Carp will get time to adjust to his surroundings this time, however. He was back in the lineup Saturday, batting sixth against Red Sox ace Josh Beckett.
"It always feels good to know you're going to get a little more playing time," Carp said. "I'm trying to take it one day at a time. Whoever is on the bump, I've got to have the same approach and hopefully put more good swings on the ball."
Lueke impresses Mariners with Friday's outing
BOSTON -- When rookie reliever Josh Lueke was with the Mariners at the start of the season, his fastball was topping out in the low 90s and he struggled with his command, walking six batters in 6 1/3 innings over eight appearances.
That wasn't the hard-throwing youngster the club was hoping to see after a strong 2010 campaign, in which he posted 94 strikeouts and just 15 walks -- the seventh best strikeout-to-walk ratio of any Minor League pitcher -- in 63 innings with four different clubs.
But the 6-foot-5, 220-pounder was hitting 96-97 mph on the radar gun and spotting his pitches well in a 1-2-3 eighth inning Friday in his first outing after being called back up from Triple-A Tacoma on Thursday.
"Lueke was really good," manager Eric Wedge said. "It was good to get him in there. His fastball was tremendous, his splitter was really good. He looked much more comfortable this time than when he was up here last time."
Lueke says he regained his form in Tacoma after trying to be too mechanical in his initial shot with the club. When his velocity wasn't coming around, he tried tinkering with things and wound up getting out of sync.
But back in Tacoma, he pitched well enough to make the Pacific Coast League midseason All-Star team. He's hoping to carry that over in Seattle, where Wedge said the team will stick with seven relievers at least for the time being after going with a six-man bullpen for most of the first half.
"Before I was constantly thinking, 'Am I doing this right? Am I doing that right?'" Lueke said Saturday before the Mariners' second game against the Red Sox. "Once I got sent down, I watched video of my last outing up here and then went down and remembered I used to basically throw like [Tim] Lincecum a little bit. I went back to doing that and my arm felt a lot freer, pitches started coming back, the depth on my slider and split, and everything just tumbled into place.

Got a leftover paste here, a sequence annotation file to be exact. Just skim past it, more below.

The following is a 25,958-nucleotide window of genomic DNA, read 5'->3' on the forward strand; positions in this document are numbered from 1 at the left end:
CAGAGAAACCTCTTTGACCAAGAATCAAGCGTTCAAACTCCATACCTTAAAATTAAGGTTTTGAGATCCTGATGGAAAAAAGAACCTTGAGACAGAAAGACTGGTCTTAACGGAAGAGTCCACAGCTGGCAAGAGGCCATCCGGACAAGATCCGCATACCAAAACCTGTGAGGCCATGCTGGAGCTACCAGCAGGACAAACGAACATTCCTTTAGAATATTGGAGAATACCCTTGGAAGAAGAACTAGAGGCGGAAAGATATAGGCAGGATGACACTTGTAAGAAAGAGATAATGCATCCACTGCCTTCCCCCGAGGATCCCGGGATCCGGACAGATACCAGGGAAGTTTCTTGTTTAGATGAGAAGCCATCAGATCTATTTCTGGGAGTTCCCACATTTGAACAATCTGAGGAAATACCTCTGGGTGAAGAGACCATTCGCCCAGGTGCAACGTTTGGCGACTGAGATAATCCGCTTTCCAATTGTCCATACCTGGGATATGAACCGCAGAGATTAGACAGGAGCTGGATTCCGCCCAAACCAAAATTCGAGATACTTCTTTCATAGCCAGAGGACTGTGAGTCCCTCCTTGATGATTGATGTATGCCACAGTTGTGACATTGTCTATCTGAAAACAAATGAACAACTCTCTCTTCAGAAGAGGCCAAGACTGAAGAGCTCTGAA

"I think it had a lot to do with being overwhelmed my first time being up here and trying to pitch perfectly instead of just pitching. And that's something you can't do. I had to chill out and block everything out and just pitch like it's any other game."
When Ichiro Suzuki stole his 25th and 26th bases of the season in the first inning Friday, he became the 18th player in Major League history with 11 seasons with 25 or more stolen bases and the only active player to achieve that feat. Seven of the 17 ahead of him are Hall of Famers, including all-time leader Rickey Henderson, with 22.
Seattle rookie second baseman Dustin Ackley has the highest batting average of any player in the Majors hitting with an 0-2 count (with a minimum of 20 attempts). Ackley is 9-for-21 (.429) in that situation, with a double, two triples and two walks. Travis Hafner ranks second at .378 (14-for-37).
Left fielder Mike Carp said he's worked hard to improve his at-bats against left-handed pitchers this season. The effort is paying off as he was hitting.500 (4-for-8), with a double and a home run against southpaws entering Saturday's game.